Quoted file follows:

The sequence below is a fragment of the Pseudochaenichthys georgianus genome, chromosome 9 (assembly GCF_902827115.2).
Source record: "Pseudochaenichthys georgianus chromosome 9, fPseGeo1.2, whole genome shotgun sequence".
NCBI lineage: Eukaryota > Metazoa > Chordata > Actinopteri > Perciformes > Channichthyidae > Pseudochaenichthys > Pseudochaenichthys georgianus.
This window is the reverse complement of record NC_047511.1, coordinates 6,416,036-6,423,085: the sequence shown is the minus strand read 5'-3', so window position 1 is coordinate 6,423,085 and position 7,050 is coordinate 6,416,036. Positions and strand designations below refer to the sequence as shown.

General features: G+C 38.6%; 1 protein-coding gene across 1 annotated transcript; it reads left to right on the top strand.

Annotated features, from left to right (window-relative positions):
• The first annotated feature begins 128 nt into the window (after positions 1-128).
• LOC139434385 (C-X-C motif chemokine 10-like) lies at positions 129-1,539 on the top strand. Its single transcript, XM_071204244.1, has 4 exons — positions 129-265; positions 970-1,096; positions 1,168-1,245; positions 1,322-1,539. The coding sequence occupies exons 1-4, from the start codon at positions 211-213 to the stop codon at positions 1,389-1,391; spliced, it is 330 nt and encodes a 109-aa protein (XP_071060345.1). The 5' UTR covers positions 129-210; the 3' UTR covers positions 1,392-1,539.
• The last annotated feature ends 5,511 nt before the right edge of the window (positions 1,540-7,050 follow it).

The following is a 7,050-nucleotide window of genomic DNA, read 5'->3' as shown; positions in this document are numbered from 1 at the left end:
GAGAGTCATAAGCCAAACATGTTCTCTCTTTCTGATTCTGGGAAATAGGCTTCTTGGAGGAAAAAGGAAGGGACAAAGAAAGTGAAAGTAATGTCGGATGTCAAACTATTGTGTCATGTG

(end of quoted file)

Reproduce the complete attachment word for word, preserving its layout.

The sequence below is a fragment of the Pseudochaenichthys georgianus genome, chromosome 9 (assembly GCF_902827115.2).
Source record: "Pseudochaenichthys georgianus chromosome 9, fPseGeo1.2, whole genome shotgun sequence".
NCBI lineage: Eukaryota > Metazoa > Chordata > Actinopteri > Perciformes > Channichthyidae > Pseudochaenichthys > Pseudochaenichthys georgianus.
This window is the reverse complement of record NC_047511.1, coordinates 6,416,036-6,423,085: the sequence shown is the minus strand read 5'-3', so window position 1 is coordinate 6,423,085 and position 7,050 is coordinate 6,416,036. Positions and strand designations below refer to the sequence as shown.

General features: G+C 38.6%; 1 protein-coding gene across 1 annotated transcript; it reads left to right on the top strand.

Annotated features, from left to right (window-relative positions):
• The first annotated feature begins 128 nt into the window (after positions 1-128).
• LOC139434385 (C-X-C motif chemokine 10-like) lies at positions 129-1,539 on the top strand. Its single transcript, XM_071204244.1, has 4 exons — positions 129-265; positions 970-1,096; positions 1,168-1,245; positions 1,322-1,539. The coding sequence occupies exons 1-4, from the start codon at positions 211-213 to the stop codon at positions 1,389-1,391; spliced, it is 330 nt and encodes a 109-aa protein (XP_071060345.1). The 5' UTR covers positions 129-210; the 3' UTR covers positions 1,392-1,539.
• The last annotated feature ends 5,511 nt before the right edge of the window (positions 1,540-7,050 follow it).

The following is a 7,050-nucleotide window of genomic DNA, read 5'->3' as shown; positions in this document are numbered from 1 at the left end:
GAGAGTCATAAGCCAAACATGTTCTCTCTTTCTGATTCTGGGAAATAGGCTTCTTGGAGGAAAAAGGAAGGGACAAAGAAAGTGAAAGTAATGTCGGATGTCAAACTATTGTGTCATGTG